This flexibility makes it easier to follow recipes from different countries. Bakers and cooks in Australia, the UK, and Europe often rely on the metric system. While in the United States, imperial units are still commonly used. Knowing conversions allows you to bridge this gap.

Tips for Measuring

When measuring ingredients, there are some key tips to ensure accuracy:

– Use appropriate measuring tools like measuring cups and spoons, graduated cylinders, or measuring scale. Do not estimate measurements.

– When measuring tablespoons and milliliters, use actual measuring spoons rather than regular flatware.

– Liquid ingredients should be measured at eye level with the measuring tool on a flat surface.

– Measure precisely – conversions like 30 ml = 2 tablespoons only work when accurately measuring each unit.

– When doubling recipes, double each measurement rather than guessing.

Following these tips and using exact measurements ensures your baked goods and dishes will turn out as intended.

Common Metric to Imperial Conversions

Here is a table outlining some common metric to imperial conversions for volume measurements:

Metric Volume Imperial Volume
30 ml 2 tablespoons
100 ml 3.38 fluid ounces
236 ml 1 cup
1 liter 4.2 cups

Use this for quick reference when converting recipe measurements.

Converting Other Ingredients

Ingredients like flour, sugar, butter, and more also often rely on volume measurements in recipes.

Cups, tablespoons, and teaspoons are used to measure:

– Flour
– Granulated sugar
– Brown sugar
– Butter
– Shortening
– Powdered sugar

For accuracy, always use proper measuring cups and spoons designed for dry ingredients. Do not measure these over the sink or with imprecise tools.

Some approximate conversions are:

– 250 ml = 1 cup
– 15 ml = 1 tablespoon

However, for precision it is best to use standard dry measuring cups and spoons.

Weight vs Volume

Another important distinction is that weight and volume are different, and conversions between weight and volume are inexact.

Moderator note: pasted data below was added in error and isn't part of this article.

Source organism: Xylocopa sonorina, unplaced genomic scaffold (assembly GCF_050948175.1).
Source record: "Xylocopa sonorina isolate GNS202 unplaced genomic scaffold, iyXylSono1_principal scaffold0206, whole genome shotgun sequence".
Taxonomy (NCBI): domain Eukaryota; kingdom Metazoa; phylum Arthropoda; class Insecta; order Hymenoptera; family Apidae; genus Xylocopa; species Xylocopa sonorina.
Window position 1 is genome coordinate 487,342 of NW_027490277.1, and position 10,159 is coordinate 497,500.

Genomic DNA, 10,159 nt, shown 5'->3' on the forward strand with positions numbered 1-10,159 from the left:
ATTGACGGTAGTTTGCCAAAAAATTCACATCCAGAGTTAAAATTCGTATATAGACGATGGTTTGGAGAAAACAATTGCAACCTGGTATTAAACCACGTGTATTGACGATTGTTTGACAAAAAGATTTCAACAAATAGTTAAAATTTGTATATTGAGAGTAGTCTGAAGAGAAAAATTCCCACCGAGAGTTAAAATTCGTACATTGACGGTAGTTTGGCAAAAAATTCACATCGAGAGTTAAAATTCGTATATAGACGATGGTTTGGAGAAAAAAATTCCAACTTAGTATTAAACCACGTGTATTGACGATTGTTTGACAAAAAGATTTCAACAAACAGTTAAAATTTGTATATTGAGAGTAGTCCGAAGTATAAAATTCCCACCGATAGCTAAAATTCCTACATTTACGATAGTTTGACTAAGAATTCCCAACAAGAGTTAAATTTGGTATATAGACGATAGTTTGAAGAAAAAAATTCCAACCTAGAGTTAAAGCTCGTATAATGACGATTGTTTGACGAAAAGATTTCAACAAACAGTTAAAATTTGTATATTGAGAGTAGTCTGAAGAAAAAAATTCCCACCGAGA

For example, one cup of flour weighs different amounts depending on factors like humidity, how sifted or packed it is, and the variety of wheat.

For the most accuracy, recipes designed for volume measurements should use volume measures. Recipes designed for weight, like most professional bakeries use, should use a kitchen scale.

Do not substitute weight for volume or vice versa unless a recipe has specified equivalents. This will alter the chemistry of baked goods.

Stick to volume measures when using tablespoons and milliliters.


– 30 ml equals 2 tablespoons precisely. This conversion allows you to go between metric and imperial units easily.

– Understanding volume conversions like milliliters to tablespoons, cups, fluid ounces and more allows you to accurately follow all recipes and convert measurement units.

– Always use exact measuring tools designed for the ingredient being measured. Do not substitute weight for volume or make guesses when following recipes.

– Check your measured amounts carefully. A conversion like 30 ml = 2 tablespoons only works when precisely measured.

– Mastering kitchen measurement conversions takes practice! With time and use, you will become adept at interchanging units.

Following these rules allows both home cooks and professionals to feel confident with recipe measurements. So whether a recipe calls for 30 ml or 2 tablespoons, you’ll know how to measure it correctly.